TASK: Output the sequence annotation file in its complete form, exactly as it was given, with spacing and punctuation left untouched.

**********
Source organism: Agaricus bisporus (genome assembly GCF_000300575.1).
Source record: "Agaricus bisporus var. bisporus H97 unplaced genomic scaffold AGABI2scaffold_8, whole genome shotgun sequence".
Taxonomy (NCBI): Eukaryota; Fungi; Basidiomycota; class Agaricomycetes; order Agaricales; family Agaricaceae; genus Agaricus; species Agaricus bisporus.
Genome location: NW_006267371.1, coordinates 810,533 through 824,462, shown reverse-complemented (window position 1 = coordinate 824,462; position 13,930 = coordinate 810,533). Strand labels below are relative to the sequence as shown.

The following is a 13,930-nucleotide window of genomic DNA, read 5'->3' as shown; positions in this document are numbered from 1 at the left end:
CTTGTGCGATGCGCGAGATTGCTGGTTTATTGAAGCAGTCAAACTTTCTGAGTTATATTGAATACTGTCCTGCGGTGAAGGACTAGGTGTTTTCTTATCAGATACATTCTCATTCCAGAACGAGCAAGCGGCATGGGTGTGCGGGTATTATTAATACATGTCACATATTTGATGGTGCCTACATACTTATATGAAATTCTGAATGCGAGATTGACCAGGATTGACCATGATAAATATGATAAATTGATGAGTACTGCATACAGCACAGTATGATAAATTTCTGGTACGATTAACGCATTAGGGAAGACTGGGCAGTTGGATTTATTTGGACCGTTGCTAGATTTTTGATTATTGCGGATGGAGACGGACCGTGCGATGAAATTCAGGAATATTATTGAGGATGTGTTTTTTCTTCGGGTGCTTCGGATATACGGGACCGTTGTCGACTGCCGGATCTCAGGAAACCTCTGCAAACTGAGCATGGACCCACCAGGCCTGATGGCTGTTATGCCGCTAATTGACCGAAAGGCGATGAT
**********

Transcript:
Source organism: Agaricus bisporus (genome assembly GCF_000300575.1).
Source record: "Agaricus bisporus var. bisporus H97 unplaced genomic scaffold AGABI2scaffold_8, whole genome shotgun sequence".
Taxonomy (NCBI): Eukaryota; Fungi; Basidiomycota; class Agaricomycetes; order Agaricales; family Agaricaceae; genus Agaricus; species Agaricus bisporus.
Genome location: NW_006267371.1, coordinates 810,533 through 824,462, shown reverse-complemented (window position 1 = coordinate 824,462; position 13,930 = coordinate 810,533). Strand labels below are relative to the sequence as shown.

The following is a 13,930-nucleotide window of genomic DNA, read 5'->3' as shown; positions in this document are numbered from 1 at the left end:
CTTGTGCGATGCGCGAGATTGCTGGTTTATTGAAGCAGTCAAACTTTCTGAGTTATATTGAATACTGTCCTGCGGTGAAGGACTAGGTGTTTTCTTATCAGATACATTCTCATTCCAGAACGAGCAAGCGGCATGGGTGTGCGGGTATTATTAATACATGTCACATATTTGATGGTGCCTACATACTTATATGAAATTCTGAATGCGAGATTGACCAGGATTGACCATGATAAATATGATAAATTGATGAGTACTGCATACAGCACAGTATGATAAATTTCTGGTACGATTAACGCATTAGGGAAGACTGGGCAGTTGGATTTATTTGGACCGTTGCTAGATTTTTGATTATTGCGGATGGAGACGGACCGTGCGATGAAATTCAGGAATATTATTGAGGATGTGTTTTTTCTTCGGGTGCTTCGGATATACGGGACCGTTGTCGACTGCCGGATCTCAGGAAACCTCTGCAAACTGAGCATGGACCCACCAGGCCTGATGGCTGTTATGCCGCTAATTGACCGAAAGGCGATGAT